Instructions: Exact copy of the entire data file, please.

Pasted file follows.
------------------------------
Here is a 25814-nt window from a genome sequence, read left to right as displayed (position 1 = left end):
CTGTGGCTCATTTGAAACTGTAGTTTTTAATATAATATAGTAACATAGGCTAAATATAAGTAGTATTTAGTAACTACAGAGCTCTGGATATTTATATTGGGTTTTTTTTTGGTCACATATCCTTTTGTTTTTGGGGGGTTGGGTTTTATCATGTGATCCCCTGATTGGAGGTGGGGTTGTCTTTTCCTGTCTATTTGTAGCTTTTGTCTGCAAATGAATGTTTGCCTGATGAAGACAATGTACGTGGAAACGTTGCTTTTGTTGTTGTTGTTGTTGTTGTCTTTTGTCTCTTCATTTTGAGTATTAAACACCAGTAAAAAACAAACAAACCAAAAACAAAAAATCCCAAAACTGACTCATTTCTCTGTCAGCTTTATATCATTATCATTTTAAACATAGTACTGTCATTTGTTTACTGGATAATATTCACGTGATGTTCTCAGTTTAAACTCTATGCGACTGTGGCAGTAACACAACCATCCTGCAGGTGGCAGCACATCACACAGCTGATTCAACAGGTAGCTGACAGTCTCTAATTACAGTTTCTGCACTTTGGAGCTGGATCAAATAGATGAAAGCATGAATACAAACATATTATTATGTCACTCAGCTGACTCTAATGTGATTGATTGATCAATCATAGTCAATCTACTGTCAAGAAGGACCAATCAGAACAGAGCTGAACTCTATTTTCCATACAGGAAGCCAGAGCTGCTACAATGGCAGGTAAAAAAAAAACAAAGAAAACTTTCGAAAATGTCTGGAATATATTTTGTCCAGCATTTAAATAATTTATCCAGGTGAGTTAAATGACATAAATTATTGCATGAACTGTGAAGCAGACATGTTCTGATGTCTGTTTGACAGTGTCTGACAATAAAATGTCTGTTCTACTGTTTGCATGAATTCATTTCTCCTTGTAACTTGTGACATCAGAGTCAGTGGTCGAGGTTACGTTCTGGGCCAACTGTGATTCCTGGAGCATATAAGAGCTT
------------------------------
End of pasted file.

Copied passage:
Here is a 25814-nt window from a genome sequence, read left to right as displayed (position 1 = left end):
CTGTGGCTCATTTGAAACTGTAGTTTTTAATATAATATAGTAACATAGGCTAAATATAAGTAGTATTTAGTAACTACAGAGCTCTGGATATTTATATTGGGTTTTTTTTTGGTCACATATCCTTTTGTTTTTGGGGGGTTGGGTTTTATCATGTGATCCCCTGATTGGAGGTGGGGTTGTCTTTTCCTGTCTATTTGTAGCTTTTGTCTGCAAATGAATGTTTGCCTGATGAAGACAATGTACGTGGAAACGTTGCTTTTGTTGTTGTTGTTGTTGTTGTCTTTTGTCTCTTCATTTTGAGTATTAAACACCAGTAAAAAACAAACAAACCAAAAACAAAAAATCCCAAAACTGACTCATTTCTCTGTCAGCTTTATATCATTATCATTTTAAACATAGTACTGTCATTTGTTTACTGGATAATATTCACGTGATGTTCTCAGTTTAAACTCTATGCGACTGTGGCAGTAACACAACCATCCTGCAGGTGGCAGCACATCACACAGCTGATTCAACAGGTAGCTGACAGTCTCTAATTACAGTTTCTGCACTTTGGAGCTGGATCAAATAGATGAAAGCATGAATACAAACATATTATTATGTCACTCAGCTGACTCTAATGTGATTGATTGATCAATCATAGTCAATCTACTGTCAAGAAGGACCAATCAGAACAGAGCTGAACTCTATTTTCCATACAGGAAGCCAGAGCTGCTACAATGGCAGGTAAAAAAAAAACAAAGAAAACTTTCGAAAATGTCTGGAATATATTTTGTCCAGCATTTAAATAATTTATCCAGGTGAGTTAAATGACATAAATTATTGCATGAACTGTGAAGCAGACATGTTCTGATGTCTGTTTGACAGTGTCTGACAATAAAATGTCTGTTCTACTGTTTGCATGAATTCATTTCTCCTTGTAACTTGTGACATCAGAGTCAGTGGTCGAGGTTACGTTCTGGGCCAACTGTGATTCCTGGAGCATATAAGAGCTT